Objective: Emerging evidence suggests a direct involvement of the gastrointestinal tract in COVID-19. Although the specific immune response is of paramount importance in the SARS-CoV-2 virus elimination process, aberrant immune activity could lead to severe disease and late inflammatory forms. In this context, the intestinal microbiota plays a primary role in the maturation and maintenance of the immune system. This study investigates whether the SARS-CoV-2 infection can be associated with alterations in the gut microbiome composition and if such variations could correlate with the severity of symptoms and disease outcomes. Patients and Methods: We performed shotgun metagenomic sequencing of stool samples of 45 patients, aged between 30 and 95 years, hospitalized with COVID-19. Patients were grouped by clinical severity (i.e., non-critical or critical), type of hospitalization (non-intensive care or intensive therapy unit) and outcome (survival or deceased) to explore the impact of the gut microbiome changes on patients’ health. Results: COVID-19 severity is associated with alterations in the intestinal microbiome, reduced microbial biodiversity and increased Escherichia and Bacteroides genera. No statistical significance was found between the extent of dysbiosis and clinical severity. We found an enrichment of micro-eukaryotic species, e.g., Candida albicans, Candida tropicalis, Saccharomyces cerevisiae and bacterial species previously associated with diseases as well as unhealthy cardiometabolic markers, e.g., Escherichia coli, Bacteroides fragilis, Clostridium bolteae, Clostridium innocuum, Clostridium symbiosum, Eggerthella lenta, Enterococcus faecium, and Flavonifractor plautii. Conclusions: Our findings suggest a trend of correlation between the degree of intestinal dysbiosis and the severity of the disease, likely depending on the depletion of some microorganisms with immunomodulatory effect. Furthermore, gut dysbiosis could explain the inflammatory outcome, which persists after viral negativization and might justify possible future complications.

Gut microbiome features in COVID-19: analysis of a cohort of hospitalized patients / Caio, G.; Cultrera, R.; Blanco-Míguez, A.; Armanini, F.; Asnicar, F.; Catozzi, C.; Nezi, L.; Lungaro, L.; Costanzini, A.; Guarino, M.; Volpato, S.; Manza, F.; Segata, N.; De Giorgio, R.. - 2023, 5:1(2023), pp. e81801-e81810. [10.26355/mhd_20233_818]

Gut microbiome features in COVID-19: analysis of a cohort of hospitalized patients

Armanini, F.;Asnicar, F.;Guarino, M.;Volpato, S.;Segata, N.;
2023-01-01

Abstract

Objective: Emerging evidence suggests a direct involvement of the gastrointestinal tract in COVID-19. Although the specific immune response is of paramount importance in the SARS-CoV-2 virus elimination process, aberrant immune activity could lead to severe disease and late inflammatory forms. In this context, the intestinal microbiota plays a primary role in the maturation and maintenance of the immune system. This study investigates whether the SARS-CoV-2 infection can be associated with alterations in the gut microbiome composition and if such variations could correlate with the severity of symptoms and disease outcomes. Patients and Methods: We performed shotgun metagenomic sequencing of stool samples of 45 patients, aged between 30 and 95 years, hospitalized with COVID-19. Patients were grouped by clinical severity (i.e., non-critical or critical), type of hospitalization (non-intensive care or intensive therapy unit) and outcome (survival or deceased) to explore the impact of the gut microbiome changes on patients’ health. Results: COVID-19 severity is associated with alterations in the intestinal microbiome, reduced microbial biodiversity and increased Escherichia and Bacteroides genera. No statistical significance was found between the extent of dysbiosis and clinical severity. We found an enrichment of micro-eukaryotic species, e.g., Candida albicans, Candida tropicalis, Saccharomyces cerevisiae and bacterial species previously associated with diseases as well as unhealthy cardiometabolic markers, e.g., Escherichia coli, Bacteroides fragilis, Clostridium bolteae, Clostridium innocuum, Clostridium symbiosum, Eggerthella lenta, Enterococcus faecium, and Flavonifractor plautii. Conclusions: Our findings suggest a trend of correlation between the degree of intestinal dysbiosis and the severity of the disease, likely depending on the depletion of some microorganisms with immunomodulatory effect. Furthermore, gut dysbiosis could explain the inflammatory outcome, which persists after viral negativization and might justify possible future complications.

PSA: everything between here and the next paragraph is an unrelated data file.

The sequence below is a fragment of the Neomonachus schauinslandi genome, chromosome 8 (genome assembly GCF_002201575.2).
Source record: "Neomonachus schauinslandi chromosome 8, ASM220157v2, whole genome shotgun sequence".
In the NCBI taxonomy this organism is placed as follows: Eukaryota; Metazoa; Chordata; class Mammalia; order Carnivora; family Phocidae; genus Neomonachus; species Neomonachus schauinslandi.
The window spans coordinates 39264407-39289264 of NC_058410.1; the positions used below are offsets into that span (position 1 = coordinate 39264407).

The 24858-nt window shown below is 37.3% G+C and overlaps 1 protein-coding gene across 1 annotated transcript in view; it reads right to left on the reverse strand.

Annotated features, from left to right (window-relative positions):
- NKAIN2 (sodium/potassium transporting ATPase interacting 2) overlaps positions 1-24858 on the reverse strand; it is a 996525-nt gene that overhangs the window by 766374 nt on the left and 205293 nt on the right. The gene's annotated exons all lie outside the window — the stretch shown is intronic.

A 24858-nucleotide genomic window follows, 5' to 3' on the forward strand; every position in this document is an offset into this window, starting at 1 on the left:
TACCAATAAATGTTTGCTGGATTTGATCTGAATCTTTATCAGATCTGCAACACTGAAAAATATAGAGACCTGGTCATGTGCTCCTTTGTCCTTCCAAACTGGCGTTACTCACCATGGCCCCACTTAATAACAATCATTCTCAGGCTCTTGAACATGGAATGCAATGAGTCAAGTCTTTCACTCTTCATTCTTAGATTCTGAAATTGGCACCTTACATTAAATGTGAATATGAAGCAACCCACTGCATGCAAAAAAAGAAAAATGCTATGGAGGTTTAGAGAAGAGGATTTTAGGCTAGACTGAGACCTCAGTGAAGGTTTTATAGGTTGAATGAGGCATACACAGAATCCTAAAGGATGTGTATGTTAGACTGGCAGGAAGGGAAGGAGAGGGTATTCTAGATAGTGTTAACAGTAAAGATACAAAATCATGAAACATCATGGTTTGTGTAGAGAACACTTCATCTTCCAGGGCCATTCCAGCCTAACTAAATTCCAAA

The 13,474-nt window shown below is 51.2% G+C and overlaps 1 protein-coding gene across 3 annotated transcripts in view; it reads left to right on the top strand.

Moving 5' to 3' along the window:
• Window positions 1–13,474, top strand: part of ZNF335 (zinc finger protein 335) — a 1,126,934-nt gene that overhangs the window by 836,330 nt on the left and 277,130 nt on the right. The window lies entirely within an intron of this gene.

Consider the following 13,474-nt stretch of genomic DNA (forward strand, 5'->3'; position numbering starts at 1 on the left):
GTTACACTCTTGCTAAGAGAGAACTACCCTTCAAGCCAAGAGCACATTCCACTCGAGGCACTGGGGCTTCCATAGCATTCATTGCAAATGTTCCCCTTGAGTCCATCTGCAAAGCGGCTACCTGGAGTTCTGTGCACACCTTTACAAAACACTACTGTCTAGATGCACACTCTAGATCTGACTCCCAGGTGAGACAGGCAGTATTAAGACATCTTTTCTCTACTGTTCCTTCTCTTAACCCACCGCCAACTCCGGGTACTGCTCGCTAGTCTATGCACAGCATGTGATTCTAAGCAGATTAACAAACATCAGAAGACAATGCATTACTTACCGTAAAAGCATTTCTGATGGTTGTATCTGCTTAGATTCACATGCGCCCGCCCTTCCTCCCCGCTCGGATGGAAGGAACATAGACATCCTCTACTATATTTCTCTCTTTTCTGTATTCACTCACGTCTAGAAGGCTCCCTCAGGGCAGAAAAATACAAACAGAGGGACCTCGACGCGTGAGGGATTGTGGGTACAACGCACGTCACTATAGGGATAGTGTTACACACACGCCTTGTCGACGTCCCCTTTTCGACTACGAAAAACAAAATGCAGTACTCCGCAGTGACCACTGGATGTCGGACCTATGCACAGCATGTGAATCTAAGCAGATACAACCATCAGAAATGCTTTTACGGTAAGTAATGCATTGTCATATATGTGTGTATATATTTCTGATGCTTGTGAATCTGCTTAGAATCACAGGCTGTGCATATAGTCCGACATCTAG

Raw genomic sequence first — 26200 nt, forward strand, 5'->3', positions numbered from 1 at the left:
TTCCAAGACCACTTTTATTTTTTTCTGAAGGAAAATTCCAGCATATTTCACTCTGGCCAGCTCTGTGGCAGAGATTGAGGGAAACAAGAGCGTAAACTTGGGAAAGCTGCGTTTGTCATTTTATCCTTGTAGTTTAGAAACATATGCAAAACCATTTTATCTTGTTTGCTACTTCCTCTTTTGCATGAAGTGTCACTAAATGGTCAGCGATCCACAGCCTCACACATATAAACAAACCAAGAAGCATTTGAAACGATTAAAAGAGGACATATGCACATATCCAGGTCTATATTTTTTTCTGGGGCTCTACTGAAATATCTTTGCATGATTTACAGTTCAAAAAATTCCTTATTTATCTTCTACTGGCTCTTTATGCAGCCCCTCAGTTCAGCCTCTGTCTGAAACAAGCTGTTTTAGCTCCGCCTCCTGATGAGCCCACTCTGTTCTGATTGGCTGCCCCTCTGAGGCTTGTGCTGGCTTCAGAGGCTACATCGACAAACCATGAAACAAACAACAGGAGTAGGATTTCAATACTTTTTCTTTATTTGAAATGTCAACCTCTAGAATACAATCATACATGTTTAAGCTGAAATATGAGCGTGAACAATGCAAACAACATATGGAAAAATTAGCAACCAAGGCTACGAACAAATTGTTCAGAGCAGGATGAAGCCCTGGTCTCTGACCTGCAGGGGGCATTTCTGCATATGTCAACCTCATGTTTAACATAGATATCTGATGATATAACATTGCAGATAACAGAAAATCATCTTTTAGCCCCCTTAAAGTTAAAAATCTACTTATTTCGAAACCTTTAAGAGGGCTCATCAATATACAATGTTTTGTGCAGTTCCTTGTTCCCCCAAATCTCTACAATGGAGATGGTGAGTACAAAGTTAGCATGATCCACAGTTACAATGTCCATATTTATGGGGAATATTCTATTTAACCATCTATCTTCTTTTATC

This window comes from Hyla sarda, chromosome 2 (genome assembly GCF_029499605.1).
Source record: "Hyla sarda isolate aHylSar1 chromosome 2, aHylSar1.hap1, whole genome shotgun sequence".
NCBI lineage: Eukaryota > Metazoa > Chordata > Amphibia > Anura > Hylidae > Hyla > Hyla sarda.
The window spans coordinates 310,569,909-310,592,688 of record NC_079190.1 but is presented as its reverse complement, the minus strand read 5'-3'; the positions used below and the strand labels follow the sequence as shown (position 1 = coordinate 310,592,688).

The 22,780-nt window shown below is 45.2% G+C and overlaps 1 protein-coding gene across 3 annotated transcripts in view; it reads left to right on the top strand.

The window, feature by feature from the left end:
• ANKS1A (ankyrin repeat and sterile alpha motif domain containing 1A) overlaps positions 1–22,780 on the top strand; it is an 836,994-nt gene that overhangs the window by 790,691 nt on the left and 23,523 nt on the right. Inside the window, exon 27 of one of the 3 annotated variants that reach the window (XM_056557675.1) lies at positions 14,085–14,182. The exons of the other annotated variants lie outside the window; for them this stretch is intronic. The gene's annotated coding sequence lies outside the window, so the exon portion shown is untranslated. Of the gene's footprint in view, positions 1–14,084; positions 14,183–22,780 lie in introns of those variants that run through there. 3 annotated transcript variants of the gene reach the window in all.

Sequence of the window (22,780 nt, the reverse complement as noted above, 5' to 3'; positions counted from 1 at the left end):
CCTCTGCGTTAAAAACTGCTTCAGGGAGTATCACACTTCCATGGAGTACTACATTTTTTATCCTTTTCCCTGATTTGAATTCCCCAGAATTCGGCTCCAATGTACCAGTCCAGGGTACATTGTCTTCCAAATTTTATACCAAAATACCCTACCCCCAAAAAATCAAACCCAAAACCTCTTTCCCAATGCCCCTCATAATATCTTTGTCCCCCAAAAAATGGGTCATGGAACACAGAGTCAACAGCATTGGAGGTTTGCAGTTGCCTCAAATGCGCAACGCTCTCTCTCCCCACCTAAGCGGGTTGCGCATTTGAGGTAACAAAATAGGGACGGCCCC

2023
1
Caio, G.; Cultrera, R.; Blanco-Míguez, A.; Armanini, F.; Asnicar, F.; Catozzi, C.; Nezi, L.; Lungaro, L.; Costanzini, A.; Guarino, M.; Volpato, S.; Manza, F.; Segata, N.; De Giorgio, R.
Gut microbiome features in COVID-19: analysis of a cohort of hospitalized patients / Caio, G.; Cultrera, R.; Blanco-Míguez, A.; Armanini, F.; Asnicar, F.; Catozzi, C.; Nezi, L.; Lungaro, L.; Costanzini, A.; Guarino, M.; Volpato, S.; Manza, F.; Segata, N.; De Giorgio, R.. - 2023, 5:1(2023), pp. e81801-e81810. [10.26355/mhd_20233_818]
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Utilizza questo identificativo per citare o creare un link a questo documento: https://hdl.handle.net/11572/409238
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